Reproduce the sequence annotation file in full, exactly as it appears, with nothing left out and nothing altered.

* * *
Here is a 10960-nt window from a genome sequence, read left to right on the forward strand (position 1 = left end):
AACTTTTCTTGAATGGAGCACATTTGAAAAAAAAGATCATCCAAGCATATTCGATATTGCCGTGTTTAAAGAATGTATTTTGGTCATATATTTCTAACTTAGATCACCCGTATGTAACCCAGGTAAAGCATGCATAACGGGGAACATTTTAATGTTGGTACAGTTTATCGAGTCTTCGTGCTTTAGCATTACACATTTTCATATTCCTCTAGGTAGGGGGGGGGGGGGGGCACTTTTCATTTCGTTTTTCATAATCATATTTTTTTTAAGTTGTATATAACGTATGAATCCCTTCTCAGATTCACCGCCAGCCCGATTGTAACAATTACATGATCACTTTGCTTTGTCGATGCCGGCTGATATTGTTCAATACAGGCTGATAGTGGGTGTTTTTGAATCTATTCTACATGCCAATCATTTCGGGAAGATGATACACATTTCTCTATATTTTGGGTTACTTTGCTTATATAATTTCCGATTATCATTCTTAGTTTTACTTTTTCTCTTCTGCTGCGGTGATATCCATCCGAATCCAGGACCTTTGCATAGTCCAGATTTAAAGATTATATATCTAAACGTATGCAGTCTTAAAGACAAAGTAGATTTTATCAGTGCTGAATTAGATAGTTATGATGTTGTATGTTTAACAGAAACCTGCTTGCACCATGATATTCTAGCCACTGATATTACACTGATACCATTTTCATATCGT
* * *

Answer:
Here is a 10960-nt window from a genome sequence, read left to right on the forward strand (position 1 = left end):
AACTTTTCTTGAATGGAGCACATTTGAAAAAAAAGATCATCCAAGCATATTCGATATTGCCGTGTTTAAAGAATGTATTTTGGTCATATATTTCTAACTTAGATCACCCGTATGTAACCCAGGTAAAGCATGCATAACGGGGAACATTTTAATGTTGGTACAGTTTATCGAGTCTTCGTGCTTTAGCATTACACATTTTCATATTCCTCTAGGTAGGGGGGGGGGGGGGGCACTTTTCATTTCGTTTTTCATAATCATATTTTTTTTAAGTTGTATATAACGTATGAATCCCTTCTCAGATTCACCGCCAGCCCGATTGTAACAATTACATGATCACTTTGCTTTGTCGATGCCGGCTGATATTGTTCAATACAGGCTGATAGTGGGTGTTTTTGAATCTATTCTACATGCCAATCATTTCGGGAAGATGATACACATTTCTCTATATTTTGGGTTACTTTGCTTATATAATTTCCGATTATCATTCTTAGTTTTACTTTTTCTCTTCTGCTGCGGTGATATCCATCCGAATCCAGGACCTTTGCATAGTCCAGATTTAAAGATTATATATCTAAACGTATGCAGTCTTAAAGACAAAGTAGATTTTATCAGTGCTGAATTAGATAGTTATGATGTTGTATGTTTAACAGAAACCTGCTTGCACCATGATATTCTAGCCACTGATATTACACTGATACCATTTTCATATCGT